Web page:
PARASITE is also a Netflix original movie.  It has a limited run before being going on to Netflix, which means that the ilm will stream for free for Netflix subscribers.  Netflix has made excellent films such as ROMA last year.  There is a slew of excellent Netlfix films coming soon after PARASITE like THE KING and THE IRISHMAN with THE LAUNDROMAT, DOLEMITE just opening.

Half way through the movie, the effectiveness of a plan is discussed.  If one has no plan, then chaplain cannot go wrong and things will work out.  This weird logic is subtle applied to the story of PARASITE where anything can happen and chaos rules.  The result is a sort of ‘wtf’ foreign art film that is as energetic and it is unpredictable.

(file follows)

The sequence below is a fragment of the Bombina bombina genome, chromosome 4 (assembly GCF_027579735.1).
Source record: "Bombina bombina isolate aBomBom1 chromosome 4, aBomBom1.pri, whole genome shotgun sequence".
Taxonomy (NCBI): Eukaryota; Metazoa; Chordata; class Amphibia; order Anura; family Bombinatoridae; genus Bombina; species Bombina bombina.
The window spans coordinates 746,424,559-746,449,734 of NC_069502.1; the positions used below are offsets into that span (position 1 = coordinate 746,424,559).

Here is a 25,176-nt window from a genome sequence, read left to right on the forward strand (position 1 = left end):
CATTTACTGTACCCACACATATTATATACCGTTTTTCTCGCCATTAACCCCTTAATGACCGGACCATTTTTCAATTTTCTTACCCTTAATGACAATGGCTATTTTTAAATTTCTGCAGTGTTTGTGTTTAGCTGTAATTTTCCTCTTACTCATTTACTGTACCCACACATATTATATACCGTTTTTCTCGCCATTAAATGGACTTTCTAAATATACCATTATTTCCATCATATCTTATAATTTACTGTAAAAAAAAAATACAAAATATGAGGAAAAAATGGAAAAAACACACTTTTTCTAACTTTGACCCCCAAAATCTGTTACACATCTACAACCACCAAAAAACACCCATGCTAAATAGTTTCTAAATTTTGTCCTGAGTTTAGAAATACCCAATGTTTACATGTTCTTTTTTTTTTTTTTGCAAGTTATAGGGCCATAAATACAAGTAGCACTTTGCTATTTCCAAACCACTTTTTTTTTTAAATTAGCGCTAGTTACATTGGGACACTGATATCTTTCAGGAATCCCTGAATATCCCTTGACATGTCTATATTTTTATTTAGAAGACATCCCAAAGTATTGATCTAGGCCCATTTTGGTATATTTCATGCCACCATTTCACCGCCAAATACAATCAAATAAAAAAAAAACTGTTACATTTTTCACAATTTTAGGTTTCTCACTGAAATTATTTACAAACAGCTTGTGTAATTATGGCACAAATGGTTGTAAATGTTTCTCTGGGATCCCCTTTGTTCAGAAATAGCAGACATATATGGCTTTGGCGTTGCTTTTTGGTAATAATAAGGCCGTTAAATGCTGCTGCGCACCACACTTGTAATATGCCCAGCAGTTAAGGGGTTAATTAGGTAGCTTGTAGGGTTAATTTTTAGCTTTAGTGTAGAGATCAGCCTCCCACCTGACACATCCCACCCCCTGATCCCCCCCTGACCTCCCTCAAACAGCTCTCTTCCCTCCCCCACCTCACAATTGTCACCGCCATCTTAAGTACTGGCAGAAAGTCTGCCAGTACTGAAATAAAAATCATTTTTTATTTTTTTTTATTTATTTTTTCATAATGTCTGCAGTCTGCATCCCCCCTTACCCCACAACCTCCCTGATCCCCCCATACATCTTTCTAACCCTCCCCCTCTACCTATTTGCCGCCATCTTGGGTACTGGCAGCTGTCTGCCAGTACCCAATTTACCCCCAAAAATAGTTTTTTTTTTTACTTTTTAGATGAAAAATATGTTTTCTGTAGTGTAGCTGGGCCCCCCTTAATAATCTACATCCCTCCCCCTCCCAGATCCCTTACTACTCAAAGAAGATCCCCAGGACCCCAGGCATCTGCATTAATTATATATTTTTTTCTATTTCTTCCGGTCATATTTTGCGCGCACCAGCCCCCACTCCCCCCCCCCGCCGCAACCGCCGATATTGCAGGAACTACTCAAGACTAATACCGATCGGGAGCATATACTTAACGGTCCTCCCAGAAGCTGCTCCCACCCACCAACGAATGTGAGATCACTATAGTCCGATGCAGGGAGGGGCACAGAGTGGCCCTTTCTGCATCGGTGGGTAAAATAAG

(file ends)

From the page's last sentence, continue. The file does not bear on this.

PARASITE tells the story of two families, one rich and one poor.  The poor one slowly but surely takes over the rich none just as a parasite, hence the film’s title.  This is a vertical story of class struggle — punctuated by staircase scenes going from mouldy basements to top floors, from darkness to breezy spaces designed by star architects. — Parasite observes and dissects with surgical precision the life of two families of different social backgrounds.

The poor family: Ki-taek (Song Kang-ho) is a good-for-nothing, unemployed family man, patriarch of a family of derelicts — his wife Chung-sook (Chang Hyae-jin), his clever twenty-something daughter Ki-jung (Park So-dam), and his son Ki-woo (Choi Woo-shik) — who live in an overcrowded, sordid basement.